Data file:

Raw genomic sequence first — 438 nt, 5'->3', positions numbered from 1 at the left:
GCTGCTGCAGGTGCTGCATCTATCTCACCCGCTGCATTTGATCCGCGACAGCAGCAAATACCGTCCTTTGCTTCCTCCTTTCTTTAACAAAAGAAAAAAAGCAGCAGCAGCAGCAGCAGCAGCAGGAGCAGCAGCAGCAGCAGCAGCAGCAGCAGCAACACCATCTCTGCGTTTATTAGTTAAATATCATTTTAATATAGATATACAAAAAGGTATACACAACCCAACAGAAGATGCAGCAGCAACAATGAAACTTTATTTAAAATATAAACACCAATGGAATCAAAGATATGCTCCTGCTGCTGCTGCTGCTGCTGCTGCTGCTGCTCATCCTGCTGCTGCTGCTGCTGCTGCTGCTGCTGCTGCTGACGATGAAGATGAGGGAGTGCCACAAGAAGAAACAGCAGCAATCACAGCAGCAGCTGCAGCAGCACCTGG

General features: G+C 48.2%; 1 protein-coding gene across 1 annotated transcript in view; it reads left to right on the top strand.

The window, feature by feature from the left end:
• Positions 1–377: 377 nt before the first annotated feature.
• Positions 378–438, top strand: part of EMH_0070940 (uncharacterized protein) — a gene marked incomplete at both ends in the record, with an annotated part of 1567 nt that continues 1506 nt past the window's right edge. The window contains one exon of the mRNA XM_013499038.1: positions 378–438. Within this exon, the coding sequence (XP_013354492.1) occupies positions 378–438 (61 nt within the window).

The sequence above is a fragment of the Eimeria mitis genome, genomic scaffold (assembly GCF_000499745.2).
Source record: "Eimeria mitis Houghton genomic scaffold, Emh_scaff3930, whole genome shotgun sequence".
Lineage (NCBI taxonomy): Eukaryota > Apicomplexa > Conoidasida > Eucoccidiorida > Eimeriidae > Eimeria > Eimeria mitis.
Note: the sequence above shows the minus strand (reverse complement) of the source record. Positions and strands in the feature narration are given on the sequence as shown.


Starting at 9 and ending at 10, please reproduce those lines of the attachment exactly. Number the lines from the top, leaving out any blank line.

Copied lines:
Lineage (NCBI taxonomy): Eukaryota > Apicomplexa > Conoidasida > Eucoccidiorida > Eimeriidae > Eimeria > Eimeria mitis.
Note: the sequence above shows the minus strand (reverse complement) of the source record. Positions and strands in the feature narration are given on the sequence as shown.